Willing hands at community garden

By: Dee Pigneguy

The community garden in Manly was buzzing earlier this month with a new group proving that you are never too young to get your hands into the soil and start learning the simple craft of gardening.

A local home-schooling group looking for a garden to help, work and learn in spent the morning of May 3 exploring the gardening site they will help to develop.

Healthy soils produce healthy plants with strong immune systems, while feeding and sheltering beneficial soil life. A good look at the soil in the community garden convinced the children that there was plenty of work to do.

It was decided we needed to gather home-made compost, animal manure, seaweed, and the ingredients for making more compost. The worm farm was examined and found wanting for lack of household scraps and the need for more worms. I will be expecting buckets of kitchen waste to be delivered soon.

After an examination of most of the vegetables growing in the beds it was decided that although some of them looked alive, they were definitely warm season crops and would not flourish in the coming months with the onset of cold weather.  The decision was made to pull them out and plant winter vegetables.

As the children wanted to sow seeds, we decided that carrots, beetroot, daikon and parsnips would be good choices and time was taken to prepare a bed for seed sowing. Both the daikon and the parsnips have seeds available for gathering which will help the children to understand plant lifecycles.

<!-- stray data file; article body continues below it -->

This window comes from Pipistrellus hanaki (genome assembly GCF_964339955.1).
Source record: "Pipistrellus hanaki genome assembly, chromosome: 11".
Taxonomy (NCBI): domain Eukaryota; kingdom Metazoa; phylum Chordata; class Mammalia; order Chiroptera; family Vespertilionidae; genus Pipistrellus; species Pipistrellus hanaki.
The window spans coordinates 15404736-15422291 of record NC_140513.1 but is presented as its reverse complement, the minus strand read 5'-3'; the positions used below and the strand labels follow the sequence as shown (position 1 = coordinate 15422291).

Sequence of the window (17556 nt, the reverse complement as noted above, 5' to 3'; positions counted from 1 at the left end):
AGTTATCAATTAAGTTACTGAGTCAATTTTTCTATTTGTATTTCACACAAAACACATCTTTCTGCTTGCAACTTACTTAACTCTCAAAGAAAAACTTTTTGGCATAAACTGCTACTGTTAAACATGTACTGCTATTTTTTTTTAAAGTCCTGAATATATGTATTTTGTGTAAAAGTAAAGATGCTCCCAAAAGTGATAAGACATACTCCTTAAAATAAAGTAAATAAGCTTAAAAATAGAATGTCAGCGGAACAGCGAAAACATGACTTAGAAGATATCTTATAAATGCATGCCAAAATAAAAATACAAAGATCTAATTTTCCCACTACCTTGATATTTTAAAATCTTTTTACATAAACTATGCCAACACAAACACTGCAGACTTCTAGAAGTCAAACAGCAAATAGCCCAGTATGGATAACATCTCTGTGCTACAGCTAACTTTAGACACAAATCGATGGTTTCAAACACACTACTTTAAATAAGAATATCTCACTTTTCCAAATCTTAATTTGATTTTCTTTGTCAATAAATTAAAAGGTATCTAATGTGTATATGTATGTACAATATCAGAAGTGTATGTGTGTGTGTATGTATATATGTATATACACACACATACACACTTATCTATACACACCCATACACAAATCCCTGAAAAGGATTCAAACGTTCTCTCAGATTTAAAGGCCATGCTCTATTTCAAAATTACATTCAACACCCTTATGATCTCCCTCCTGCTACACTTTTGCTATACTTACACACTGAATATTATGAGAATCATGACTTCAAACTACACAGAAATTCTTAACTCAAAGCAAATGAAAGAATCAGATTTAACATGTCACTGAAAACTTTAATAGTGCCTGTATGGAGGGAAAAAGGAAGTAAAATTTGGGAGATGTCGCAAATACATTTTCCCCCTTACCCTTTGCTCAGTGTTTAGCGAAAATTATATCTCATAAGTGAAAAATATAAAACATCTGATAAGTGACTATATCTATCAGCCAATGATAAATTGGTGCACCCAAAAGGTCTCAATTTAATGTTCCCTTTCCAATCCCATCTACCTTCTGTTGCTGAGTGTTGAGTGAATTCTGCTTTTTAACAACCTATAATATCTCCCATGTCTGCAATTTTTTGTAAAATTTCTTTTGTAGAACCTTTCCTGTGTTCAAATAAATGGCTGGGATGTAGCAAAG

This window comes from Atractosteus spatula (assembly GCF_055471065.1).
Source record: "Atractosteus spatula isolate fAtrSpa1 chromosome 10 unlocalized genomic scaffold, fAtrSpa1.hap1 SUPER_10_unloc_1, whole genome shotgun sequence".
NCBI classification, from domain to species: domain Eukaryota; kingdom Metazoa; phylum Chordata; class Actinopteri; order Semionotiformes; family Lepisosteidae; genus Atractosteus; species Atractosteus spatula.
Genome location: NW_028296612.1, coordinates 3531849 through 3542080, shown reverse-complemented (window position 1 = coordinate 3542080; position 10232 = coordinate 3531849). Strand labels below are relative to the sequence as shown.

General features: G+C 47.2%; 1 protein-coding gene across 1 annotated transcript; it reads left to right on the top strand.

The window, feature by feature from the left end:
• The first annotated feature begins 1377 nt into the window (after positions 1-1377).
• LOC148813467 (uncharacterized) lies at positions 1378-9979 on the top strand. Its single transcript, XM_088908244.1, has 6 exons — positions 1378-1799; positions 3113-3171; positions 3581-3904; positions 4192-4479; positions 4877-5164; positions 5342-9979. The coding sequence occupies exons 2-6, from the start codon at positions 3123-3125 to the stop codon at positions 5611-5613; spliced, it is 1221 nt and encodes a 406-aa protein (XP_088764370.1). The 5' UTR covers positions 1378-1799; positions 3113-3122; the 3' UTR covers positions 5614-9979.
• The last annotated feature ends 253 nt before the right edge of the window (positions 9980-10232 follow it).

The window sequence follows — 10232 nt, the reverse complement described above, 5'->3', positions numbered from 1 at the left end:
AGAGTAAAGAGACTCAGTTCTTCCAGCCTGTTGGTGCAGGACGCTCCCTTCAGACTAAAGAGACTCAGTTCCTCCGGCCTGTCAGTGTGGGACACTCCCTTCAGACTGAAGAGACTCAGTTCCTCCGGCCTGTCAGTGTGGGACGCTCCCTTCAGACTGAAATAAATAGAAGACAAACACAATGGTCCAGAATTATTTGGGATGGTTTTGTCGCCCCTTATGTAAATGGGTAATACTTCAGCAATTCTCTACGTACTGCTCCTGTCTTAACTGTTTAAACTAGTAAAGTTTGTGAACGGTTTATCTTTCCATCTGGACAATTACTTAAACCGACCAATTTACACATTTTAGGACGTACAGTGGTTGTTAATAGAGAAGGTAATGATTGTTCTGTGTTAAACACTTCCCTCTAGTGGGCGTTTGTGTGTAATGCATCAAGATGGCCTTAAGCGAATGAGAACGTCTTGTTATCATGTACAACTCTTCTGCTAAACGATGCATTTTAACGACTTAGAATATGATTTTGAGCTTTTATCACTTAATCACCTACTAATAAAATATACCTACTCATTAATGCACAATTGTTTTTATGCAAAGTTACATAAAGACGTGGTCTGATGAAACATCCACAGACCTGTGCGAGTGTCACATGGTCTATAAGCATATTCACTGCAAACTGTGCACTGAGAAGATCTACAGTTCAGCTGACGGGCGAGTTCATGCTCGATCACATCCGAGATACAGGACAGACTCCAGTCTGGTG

We all went on an insect hunt to see if there were any insects that would damage some of the winter vegetables already growing. Except for a few leaf miners and slugs we decided that either the cold nights had killed most of them or they were hibernating, waiting for the warm spring weather.

The garden has barrels for making liquid manure and the children will be gathering seaweed, fish waste and cutting comfrey to make a nutrient rich water supply. Grass clippings are in abundance and will be used for mulch.

A pile of wood chips provided the children with the material to start upgrading the paths between the raised beds. A thick layer will keep the weeds under control and paths dry over winter.

Each young gardener took home a handful of pea seeds to raise for planting as soon as we source bamboo and make climbing frames.

Note: Currently this community garden is not seeking more workers. The children hope to eventually set up a facebook page about the garden and that will be made public in case anyone else wants to lend a hand.

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